Wednesday, April 30, 2008

More Taxis Please. And Possibly a Traffic Policy.

It used to be that getting a cab in Dubai wasn't that difficult. They were usually just "around." then more and more people came, the numbers of taxis did not increase

The other day I was unlucky to find myself in need of a taxi in Deira on a Friday night around 530pm. It took 45 minutes (I even saw several empty, on-duty cabs that I know saw me, but chose to drive empty to another location rather than pick me up in Deira). When I finally did get a taxi, I was almost beat out by a trio of men who were slightly faster, and the cab only gave me a ride faster much begging for him to chose me as I had been waiting so long and really had to leave. Prior to getting that cab, I tried getting one at a near-by hotel, but they told me that they had two groups of guests waiting for cabs they called over 30 minutes ago, and that I would have to wait for them first.

The driver that ultimately did pick me up was really, really nice. In fact, the nicest taxi driver that I've ever had in Dubai, and possibly the nicest I've ever had, ever. There are a couple others that also qualify, but still he went above and beyond in a few ways and I was very impressed.

Anyway, said driver said that the reason I couldn't get a cab in Deira is that drivers don't like to go there, and avoid it whenever possible. This is because traffic is so bad they don't make any money - they would rather take fares in other parts of the city where they cover kilometers quickly.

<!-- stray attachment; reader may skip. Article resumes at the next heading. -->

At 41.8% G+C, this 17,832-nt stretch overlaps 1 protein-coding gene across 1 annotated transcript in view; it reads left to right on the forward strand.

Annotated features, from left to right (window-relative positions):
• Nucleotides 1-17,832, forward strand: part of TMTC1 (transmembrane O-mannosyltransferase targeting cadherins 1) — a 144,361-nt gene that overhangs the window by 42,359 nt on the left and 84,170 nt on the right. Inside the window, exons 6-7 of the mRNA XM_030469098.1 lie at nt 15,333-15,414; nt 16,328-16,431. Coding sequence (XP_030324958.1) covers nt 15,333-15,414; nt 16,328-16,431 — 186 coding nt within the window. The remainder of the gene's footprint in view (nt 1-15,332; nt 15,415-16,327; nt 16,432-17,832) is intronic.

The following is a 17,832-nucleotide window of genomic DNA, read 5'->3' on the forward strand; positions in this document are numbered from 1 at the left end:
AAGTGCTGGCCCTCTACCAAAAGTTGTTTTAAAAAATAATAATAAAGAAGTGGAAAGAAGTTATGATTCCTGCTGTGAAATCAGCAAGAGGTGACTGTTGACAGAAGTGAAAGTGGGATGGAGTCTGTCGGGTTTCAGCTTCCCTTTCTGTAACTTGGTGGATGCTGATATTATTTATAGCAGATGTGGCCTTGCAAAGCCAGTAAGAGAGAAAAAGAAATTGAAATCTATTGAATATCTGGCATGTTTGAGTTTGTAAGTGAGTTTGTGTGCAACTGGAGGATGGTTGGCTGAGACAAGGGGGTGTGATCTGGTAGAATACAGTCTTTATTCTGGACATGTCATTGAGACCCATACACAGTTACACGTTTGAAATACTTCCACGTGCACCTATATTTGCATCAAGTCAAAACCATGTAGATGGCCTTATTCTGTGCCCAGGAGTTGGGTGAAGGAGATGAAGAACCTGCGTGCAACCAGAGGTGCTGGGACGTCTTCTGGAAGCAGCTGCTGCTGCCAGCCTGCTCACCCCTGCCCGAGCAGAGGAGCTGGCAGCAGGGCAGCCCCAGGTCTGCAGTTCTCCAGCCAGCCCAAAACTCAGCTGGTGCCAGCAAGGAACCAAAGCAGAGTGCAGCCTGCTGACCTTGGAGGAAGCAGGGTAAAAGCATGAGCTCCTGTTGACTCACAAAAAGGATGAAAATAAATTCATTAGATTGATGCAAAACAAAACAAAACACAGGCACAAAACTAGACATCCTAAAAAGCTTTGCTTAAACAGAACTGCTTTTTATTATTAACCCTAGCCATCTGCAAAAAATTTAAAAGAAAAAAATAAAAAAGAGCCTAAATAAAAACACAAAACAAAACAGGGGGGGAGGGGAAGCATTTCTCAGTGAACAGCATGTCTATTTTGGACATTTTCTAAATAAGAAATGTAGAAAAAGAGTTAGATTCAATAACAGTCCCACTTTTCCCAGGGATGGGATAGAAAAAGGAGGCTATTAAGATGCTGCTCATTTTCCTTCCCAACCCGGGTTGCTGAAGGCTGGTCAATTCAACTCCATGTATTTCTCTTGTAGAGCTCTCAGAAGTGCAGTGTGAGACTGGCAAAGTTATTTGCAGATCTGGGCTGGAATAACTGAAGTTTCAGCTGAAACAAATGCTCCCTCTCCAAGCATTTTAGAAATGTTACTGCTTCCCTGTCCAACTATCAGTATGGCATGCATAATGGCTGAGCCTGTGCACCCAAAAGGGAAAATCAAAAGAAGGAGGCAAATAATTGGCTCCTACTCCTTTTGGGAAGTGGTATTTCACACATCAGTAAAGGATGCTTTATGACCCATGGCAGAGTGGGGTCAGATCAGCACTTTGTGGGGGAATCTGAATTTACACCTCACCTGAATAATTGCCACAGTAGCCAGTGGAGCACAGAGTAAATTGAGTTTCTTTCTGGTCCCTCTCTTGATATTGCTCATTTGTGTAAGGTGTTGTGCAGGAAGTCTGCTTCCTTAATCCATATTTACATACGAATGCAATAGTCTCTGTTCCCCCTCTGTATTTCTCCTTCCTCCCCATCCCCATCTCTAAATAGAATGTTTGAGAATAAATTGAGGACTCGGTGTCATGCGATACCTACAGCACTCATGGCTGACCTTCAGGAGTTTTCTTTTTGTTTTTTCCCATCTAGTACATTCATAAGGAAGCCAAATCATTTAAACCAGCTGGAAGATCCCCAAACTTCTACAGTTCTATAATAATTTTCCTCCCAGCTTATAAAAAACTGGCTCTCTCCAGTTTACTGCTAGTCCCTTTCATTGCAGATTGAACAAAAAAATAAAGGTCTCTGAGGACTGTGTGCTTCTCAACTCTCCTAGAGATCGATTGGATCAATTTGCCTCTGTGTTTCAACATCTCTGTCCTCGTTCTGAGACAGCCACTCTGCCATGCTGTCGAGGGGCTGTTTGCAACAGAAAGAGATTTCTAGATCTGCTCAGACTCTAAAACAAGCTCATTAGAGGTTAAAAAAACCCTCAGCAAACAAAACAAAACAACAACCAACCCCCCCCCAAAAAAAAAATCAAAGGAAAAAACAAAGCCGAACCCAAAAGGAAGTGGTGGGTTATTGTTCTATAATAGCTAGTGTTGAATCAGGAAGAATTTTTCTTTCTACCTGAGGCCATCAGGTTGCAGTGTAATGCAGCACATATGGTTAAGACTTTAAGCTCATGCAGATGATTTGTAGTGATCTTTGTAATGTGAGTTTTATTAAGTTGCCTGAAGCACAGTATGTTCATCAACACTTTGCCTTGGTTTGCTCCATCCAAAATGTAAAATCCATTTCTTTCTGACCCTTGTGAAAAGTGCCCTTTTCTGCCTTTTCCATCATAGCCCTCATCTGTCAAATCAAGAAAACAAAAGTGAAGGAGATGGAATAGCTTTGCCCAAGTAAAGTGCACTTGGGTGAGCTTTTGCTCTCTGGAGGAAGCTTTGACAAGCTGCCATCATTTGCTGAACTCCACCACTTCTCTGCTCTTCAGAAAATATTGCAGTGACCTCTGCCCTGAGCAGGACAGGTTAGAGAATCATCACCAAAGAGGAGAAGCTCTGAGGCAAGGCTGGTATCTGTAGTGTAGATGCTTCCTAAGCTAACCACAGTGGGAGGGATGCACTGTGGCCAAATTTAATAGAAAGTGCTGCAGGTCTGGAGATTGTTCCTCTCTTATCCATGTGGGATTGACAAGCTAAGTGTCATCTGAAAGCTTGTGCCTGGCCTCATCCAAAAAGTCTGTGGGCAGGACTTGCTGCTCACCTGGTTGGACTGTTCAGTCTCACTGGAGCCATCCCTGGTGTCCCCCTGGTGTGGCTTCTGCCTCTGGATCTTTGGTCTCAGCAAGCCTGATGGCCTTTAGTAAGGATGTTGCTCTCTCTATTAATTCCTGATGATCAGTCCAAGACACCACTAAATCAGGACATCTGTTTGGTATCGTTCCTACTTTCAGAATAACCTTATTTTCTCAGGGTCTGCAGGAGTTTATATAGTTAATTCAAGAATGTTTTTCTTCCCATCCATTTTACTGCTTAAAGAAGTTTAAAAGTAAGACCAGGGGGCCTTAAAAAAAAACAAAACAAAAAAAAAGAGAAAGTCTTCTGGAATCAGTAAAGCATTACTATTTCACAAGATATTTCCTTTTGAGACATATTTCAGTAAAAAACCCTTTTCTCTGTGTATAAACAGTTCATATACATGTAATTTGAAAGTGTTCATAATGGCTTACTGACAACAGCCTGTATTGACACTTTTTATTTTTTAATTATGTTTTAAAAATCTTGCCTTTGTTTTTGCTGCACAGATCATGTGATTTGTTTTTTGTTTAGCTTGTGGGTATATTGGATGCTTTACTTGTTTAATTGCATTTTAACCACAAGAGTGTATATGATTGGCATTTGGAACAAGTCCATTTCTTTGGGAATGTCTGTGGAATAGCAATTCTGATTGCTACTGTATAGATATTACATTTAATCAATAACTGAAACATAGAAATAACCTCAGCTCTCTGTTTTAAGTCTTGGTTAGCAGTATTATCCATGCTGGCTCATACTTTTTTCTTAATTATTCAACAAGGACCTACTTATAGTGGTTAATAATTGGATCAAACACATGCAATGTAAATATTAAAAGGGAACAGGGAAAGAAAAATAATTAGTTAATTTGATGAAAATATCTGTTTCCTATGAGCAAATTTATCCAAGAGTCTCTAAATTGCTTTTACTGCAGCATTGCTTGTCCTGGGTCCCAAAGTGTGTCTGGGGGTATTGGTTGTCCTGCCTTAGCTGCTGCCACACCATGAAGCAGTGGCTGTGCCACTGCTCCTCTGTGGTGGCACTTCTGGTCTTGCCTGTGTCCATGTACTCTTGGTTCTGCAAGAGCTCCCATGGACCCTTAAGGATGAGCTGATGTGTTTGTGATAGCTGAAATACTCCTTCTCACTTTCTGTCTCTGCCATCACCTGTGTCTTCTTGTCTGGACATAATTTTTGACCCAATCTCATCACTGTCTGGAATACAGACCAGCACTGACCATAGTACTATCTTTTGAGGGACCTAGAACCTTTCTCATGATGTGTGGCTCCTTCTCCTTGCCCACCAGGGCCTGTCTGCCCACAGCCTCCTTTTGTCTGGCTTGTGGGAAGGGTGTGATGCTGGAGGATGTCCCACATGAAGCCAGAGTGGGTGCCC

Which brings me to my Question of the Day: Why can't they just add a fair amount to the "waiting in traffic timer" to the meter? Then drivers would be paid for their time, and therefore more willing to pick people up. Passengers might complain, but they would at least get service, which is more important to me, anyway, and really, if they are spending time in traffic driving a customer around, then that time is part of the service, and passengers should pay.

The real problem of course is traffic, but solving that requires massive infrastructure programs and thoughtful long-term urban planning. In the mean time I would just be happy if I could get a cab in which to sit in said traffic.

Update: I took a taxi today where the driver, very newly arrived from Pakistan, did not know where the Marina is (the large neighborhood, not one of the actual places for docking boats). Fortunately I knew, but he clearly couldn't read English (he thought the Westin hotel's sign said Ritz Carlton, and he pronounced the latter Ride Car), and had difficulty understanding my directions, initially setting out towards Jebal Ali (another, far area in the wrong direction). Now of course, given the reliance on foreign labor to fill such positions, there will be drivers new to the city. But a basic course in the geography of the city should be required, and (as this I already technically required), enforced. I'm sure its cheaper and easier to just send the new drivers out and let them learn while the meter is running, but it isn't very helpful to the passengers. I at least knew where I was going. Dubai's many tourists will not, and will end up lost, frustrated and overcharged.

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